A Nutrient-Driven tRNA Modification Alters Translational Fidelity and Genome-wide Protein Coding across an Animal Genus

Abstract excerpt: These results reveal a strikingly direct mechanism by which recoding of entire genomes results from changes in utilization of a nutrient.

Expression of multiple horizontally acquired genes is a hallmark of both vertebrate and invertebrate genomes

Conclusion: Although observed rates of acquisition of horizontally transferred genes in eukaryotes are generally lower than in prokaryotes, it appears that, far from being a rare occurrence, HGT has contributed to the evolution of many, perhaps all, animals and that the process is ongoing in most lineages. Between tens and hundreds of foreign genes are expressed in all the animals we surveyed, including humans. The majority of these genes are concerned with metabolism, suggesting that HGT contributes to biochemical diversification during animal evolution.

My comment: Taken together with the fact that genome-wide protein coding is nutrient-dependent and RNA-mediated, it may be easier to understand why the biophysical constraints on the chemistry of protein folding must involve the pheromone-controlled physiology of reproduction, which enables fixation of the RNA-mediated amino acid substitutions that differentiate all cell type in all individuals of all species. For a review of what is currently known about physics, chemistry, and conserved molecular mechanisms of cell type differentiation, see:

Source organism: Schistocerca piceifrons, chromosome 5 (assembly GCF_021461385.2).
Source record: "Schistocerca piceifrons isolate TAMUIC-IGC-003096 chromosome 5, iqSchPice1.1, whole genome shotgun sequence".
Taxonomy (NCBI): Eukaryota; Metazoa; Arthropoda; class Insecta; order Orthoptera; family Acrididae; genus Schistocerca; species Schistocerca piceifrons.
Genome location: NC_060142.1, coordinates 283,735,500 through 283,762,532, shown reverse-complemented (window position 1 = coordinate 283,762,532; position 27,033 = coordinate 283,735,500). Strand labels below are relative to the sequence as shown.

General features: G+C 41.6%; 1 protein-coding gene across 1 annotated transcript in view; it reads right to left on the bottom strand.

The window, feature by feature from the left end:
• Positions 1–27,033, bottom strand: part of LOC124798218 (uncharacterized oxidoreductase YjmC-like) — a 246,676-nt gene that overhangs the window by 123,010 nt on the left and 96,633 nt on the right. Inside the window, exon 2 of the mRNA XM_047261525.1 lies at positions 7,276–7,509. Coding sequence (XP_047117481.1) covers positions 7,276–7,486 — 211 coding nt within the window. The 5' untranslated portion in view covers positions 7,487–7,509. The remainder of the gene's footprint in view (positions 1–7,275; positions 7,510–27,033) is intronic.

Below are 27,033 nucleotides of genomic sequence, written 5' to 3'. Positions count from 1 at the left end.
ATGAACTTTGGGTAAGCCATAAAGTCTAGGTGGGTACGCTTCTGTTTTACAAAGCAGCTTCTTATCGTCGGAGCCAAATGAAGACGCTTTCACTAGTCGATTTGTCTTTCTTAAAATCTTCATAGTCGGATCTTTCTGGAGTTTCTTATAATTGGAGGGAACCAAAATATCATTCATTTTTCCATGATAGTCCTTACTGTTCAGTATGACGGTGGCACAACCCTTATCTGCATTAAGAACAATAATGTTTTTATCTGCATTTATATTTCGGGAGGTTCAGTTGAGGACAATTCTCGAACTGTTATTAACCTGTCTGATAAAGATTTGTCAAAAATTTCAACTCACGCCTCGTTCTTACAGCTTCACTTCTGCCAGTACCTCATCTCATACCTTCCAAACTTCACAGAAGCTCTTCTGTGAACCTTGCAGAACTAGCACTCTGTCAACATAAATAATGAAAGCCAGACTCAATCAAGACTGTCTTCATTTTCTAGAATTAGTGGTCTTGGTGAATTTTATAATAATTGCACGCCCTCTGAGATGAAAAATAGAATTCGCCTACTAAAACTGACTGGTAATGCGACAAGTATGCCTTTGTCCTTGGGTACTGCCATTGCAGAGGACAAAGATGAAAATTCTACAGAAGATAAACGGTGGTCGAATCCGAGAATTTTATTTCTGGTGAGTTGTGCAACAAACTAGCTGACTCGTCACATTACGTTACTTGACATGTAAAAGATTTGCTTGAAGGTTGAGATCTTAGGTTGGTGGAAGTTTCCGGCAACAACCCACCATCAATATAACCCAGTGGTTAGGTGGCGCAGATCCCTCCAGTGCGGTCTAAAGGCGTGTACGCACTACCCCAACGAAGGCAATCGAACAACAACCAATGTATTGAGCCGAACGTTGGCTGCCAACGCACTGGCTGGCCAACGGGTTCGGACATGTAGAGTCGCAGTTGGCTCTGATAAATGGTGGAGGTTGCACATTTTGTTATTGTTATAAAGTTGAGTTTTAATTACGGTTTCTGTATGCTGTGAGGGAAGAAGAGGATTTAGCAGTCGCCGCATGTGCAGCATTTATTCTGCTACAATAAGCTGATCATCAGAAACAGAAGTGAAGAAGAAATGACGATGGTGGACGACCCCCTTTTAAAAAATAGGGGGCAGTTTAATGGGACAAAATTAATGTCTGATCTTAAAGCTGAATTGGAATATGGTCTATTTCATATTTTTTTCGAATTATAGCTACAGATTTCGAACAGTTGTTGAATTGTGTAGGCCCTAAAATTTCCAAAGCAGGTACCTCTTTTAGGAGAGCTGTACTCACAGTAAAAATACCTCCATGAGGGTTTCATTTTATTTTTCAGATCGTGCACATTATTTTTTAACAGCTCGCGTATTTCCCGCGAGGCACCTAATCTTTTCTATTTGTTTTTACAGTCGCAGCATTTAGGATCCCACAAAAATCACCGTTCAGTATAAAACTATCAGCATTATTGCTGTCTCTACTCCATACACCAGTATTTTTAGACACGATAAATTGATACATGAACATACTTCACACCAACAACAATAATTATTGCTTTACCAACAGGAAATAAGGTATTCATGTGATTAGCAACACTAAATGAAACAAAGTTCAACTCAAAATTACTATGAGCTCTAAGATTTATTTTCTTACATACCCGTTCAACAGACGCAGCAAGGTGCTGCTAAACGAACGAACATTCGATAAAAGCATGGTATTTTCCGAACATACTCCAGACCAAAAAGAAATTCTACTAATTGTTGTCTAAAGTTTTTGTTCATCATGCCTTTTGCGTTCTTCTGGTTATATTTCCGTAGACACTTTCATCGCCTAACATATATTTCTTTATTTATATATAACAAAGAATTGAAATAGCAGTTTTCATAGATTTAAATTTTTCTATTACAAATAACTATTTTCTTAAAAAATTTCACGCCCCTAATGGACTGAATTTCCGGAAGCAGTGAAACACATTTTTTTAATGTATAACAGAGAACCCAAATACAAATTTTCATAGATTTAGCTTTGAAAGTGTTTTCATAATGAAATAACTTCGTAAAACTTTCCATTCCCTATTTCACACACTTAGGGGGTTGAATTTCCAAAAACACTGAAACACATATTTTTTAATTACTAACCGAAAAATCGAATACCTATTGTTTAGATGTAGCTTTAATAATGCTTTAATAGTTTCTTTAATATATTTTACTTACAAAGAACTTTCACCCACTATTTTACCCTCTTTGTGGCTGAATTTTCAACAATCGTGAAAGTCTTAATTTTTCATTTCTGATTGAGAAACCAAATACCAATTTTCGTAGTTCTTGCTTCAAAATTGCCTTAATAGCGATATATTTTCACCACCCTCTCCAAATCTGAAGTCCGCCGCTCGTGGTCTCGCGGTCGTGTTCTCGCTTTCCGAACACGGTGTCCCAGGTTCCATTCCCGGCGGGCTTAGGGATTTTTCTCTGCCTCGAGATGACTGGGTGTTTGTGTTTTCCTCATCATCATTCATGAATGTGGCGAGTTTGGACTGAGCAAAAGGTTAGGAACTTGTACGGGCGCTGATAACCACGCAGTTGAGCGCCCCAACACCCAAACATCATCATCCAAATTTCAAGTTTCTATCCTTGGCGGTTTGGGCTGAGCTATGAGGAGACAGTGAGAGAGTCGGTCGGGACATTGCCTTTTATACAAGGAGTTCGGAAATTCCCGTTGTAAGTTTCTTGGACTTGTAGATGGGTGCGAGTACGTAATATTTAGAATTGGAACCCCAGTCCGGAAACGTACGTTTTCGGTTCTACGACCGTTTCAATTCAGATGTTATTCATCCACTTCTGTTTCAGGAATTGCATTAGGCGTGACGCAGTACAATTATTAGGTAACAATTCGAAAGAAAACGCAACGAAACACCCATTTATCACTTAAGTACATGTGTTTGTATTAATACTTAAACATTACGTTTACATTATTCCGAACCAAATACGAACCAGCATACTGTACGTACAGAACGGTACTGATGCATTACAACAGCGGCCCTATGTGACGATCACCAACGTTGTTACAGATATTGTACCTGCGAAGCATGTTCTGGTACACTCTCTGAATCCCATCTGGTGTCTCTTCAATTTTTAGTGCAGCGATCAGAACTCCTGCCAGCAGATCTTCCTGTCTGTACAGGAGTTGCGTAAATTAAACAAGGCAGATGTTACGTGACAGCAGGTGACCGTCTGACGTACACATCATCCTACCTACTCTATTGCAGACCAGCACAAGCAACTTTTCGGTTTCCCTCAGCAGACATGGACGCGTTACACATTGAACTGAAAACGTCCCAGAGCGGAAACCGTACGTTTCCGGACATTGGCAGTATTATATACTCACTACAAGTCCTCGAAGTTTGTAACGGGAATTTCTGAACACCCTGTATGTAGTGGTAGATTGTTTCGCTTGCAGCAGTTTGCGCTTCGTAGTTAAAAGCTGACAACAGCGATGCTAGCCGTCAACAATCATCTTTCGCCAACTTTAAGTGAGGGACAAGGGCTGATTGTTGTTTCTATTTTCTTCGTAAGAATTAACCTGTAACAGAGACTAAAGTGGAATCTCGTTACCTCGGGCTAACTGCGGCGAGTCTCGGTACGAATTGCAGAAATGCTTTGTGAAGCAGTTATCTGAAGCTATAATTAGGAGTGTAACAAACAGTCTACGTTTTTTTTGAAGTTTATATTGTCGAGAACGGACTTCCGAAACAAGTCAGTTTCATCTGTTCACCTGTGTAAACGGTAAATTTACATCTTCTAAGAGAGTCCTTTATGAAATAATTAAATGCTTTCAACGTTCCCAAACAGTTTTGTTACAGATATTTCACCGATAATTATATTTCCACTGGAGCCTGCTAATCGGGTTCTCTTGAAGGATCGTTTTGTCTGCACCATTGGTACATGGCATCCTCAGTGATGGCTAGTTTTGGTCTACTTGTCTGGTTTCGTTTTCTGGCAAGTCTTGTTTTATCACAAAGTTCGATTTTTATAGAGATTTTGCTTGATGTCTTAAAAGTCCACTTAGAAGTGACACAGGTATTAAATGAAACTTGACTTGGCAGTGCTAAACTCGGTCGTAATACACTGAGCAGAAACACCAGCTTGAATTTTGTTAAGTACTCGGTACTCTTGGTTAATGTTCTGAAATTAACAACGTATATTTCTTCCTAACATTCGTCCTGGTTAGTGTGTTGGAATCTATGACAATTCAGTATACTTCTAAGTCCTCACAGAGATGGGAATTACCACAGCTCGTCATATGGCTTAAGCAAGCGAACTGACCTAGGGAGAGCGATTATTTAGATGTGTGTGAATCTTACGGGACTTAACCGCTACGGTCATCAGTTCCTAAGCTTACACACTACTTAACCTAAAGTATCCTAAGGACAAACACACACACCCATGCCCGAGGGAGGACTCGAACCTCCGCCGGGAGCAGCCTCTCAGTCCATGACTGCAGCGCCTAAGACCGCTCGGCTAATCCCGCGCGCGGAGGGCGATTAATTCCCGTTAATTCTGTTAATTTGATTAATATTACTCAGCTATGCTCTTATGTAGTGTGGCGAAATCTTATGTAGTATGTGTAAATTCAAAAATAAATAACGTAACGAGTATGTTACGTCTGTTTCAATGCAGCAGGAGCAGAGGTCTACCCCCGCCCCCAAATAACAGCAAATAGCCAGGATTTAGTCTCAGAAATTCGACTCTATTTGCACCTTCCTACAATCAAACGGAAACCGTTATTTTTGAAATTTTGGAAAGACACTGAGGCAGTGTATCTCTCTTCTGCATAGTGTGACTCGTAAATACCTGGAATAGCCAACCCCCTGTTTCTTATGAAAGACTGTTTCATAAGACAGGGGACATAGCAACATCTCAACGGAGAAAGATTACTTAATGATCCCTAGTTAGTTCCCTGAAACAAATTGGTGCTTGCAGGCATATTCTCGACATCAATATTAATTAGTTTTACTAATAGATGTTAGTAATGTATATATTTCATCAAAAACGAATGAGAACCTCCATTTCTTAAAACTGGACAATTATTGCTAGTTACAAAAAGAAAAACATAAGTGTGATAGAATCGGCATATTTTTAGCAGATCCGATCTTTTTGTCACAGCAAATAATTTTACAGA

Molar Mass, Size, Charge and Interactions: Light Scattering Tools for Essential Biophysical Characterization

Excerpt: Biophysical techniques based on static and dynamic light scattering address many of the key analytical challenges in biotherapeutic R&D, from early candidate selection through scale-up, formulation, characterization, and comparability studies. This seminar will review light scattering technology and instrumentation, then present select examples illustrating how complete light scattering solutions facilitate rapid and effective development of biologics including mAbs, ADCs, PEGylated, and other proteins as well as viruses, VLPs, and nanoparticle drug-delivery vehicles.



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